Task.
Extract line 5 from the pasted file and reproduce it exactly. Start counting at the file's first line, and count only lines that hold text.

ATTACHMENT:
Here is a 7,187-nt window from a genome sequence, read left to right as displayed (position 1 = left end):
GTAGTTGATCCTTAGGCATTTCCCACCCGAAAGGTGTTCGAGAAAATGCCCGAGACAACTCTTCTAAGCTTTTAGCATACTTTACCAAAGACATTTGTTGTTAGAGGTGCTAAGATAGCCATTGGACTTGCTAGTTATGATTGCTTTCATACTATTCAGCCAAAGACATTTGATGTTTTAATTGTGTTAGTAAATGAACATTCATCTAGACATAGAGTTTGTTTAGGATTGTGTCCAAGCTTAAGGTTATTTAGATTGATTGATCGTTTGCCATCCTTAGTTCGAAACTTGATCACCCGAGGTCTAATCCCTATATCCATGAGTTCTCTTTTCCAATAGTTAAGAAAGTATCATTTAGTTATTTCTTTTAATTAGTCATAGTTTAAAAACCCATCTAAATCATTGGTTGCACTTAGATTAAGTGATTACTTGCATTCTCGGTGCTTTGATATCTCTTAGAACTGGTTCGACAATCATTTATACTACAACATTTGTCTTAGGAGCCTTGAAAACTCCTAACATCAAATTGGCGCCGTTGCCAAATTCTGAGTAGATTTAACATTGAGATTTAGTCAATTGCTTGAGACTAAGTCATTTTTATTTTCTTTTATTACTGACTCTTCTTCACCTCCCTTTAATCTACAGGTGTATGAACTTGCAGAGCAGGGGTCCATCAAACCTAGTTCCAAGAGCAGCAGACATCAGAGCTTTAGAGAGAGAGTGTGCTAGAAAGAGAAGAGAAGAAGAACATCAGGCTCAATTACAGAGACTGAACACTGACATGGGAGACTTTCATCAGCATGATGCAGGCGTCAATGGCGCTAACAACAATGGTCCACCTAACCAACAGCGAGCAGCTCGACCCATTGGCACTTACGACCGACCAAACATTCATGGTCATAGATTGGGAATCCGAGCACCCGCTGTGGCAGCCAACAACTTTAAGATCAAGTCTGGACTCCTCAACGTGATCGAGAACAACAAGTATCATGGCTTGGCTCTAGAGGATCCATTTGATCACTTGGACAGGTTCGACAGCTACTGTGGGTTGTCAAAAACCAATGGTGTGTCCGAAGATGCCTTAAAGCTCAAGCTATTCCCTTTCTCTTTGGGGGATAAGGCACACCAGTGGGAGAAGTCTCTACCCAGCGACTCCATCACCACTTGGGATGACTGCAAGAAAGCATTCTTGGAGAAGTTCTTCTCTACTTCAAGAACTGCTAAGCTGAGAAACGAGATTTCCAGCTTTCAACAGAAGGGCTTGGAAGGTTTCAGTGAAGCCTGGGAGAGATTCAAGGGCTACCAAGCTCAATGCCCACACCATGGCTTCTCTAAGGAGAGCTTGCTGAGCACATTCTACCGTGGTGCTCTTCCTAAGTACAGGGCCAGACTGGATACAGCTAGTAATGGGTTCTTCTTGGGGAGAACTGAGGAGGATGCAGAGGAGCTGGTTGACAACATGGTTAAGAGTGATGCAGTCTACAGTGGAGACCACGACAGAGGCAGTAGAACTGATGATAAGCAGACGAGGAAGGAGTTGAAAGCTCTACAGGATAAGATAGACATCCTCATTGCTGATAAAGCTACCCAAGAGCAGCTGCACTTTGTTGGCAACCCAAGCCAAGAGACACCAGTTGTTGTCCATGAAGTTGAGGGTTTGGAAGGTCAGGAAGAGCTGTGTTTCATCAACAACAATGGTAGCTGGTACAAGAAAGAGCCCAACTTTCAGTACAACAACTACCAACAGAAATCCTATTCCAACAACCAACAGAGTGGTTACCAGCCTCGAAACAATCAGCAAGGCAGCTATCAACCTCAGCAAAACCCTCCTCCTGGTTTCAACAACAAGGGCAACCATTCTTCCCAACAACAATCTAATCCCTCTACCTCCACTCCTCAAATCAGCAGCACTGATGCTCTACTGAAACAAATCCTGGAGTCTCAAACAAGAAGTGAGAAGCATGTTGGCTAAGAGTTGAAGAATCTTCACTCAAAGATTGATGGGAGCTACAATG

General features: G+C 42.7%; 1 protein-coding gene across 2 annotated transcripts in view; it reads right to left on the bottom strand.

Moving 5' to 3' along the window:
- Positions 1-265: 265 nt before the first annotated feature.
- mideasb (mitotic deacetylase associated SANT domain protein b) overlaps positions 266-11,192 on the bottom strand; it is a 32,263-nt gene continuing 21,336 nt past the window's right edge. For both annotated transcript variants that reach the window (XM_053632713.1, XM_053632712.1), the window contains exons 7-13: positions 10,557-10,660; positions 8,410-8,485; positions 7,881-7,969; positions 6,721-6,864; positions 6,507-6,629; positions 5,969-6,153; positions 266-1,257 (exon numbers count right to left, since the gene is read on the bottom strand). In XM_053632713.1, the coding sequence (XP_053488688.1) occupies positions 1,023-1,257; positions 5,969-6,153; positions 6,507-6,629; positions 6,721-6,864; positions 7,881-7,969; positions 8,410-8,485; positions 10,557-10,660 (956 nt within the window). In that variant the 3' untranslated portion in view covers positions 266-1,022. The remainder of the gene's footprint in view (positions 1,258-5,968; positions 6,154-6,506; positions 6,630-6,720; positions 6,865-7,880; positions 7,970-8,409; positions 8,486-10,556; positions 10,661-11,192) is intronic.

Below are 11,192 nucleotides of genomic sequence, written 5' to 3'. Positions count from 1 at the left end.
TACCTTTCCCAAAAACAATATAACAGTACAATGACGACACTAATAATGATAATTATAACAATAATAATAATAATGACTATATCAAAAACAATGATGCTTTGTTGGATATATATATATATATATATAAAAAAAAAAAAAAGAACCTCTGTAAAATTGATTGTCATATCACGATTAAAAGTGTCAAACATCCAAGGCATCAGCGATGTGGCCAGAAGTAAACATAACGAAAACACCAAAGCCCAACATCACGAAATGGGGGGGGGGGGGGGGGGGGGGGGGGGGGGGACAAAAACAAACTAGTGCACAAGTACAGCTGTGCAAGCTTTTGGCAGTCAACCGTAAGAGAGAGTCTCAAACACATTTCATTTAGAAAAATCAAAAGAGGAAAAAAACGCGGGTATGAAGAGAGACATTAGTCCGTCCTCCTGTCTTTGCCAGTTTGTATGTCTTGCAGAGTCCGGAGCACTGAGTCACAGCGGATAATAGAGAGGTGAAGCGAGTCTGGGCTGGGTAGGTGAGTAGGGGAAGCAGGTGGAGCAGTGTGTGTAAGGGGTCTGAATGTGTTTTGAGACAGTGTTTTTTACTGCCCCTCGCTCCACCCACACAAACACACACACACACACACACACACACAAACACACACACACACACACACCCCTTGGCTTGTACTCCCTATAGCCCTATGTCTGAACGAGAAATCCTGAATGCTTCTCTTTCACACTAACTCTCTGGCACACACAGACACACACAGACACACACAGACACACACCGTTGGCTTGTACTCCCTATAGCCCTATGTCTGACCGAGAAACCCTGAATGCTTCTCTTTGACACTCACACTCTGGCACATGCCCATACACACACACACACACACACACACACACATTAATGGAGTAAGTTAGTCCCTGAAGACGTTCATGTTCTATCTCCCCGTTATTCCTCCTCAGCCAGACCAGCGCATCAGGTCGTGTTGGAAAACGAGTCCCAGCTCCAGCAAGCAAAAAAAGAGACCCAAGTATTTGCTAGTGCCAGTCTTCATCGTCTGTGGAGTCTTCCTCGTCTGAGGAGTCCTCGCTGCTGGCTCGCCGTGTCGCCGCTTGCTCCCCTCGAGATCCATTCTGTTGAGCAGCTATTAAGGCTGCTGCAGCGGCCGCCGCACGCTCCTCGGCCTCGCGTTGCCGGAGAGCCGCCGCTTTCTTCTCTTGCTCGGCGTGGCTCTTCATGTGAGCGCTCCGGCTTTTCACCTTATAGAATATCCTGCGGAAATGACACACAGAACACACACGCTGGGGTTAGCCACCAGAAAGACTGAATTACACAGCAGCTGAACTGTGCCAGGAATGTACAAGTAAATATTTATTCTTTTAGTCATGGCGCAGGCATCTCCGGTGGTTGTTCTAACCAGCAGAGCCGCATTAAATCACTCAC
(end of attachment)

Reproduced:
- Positions 1-265: 265 nt before the first annotated feature.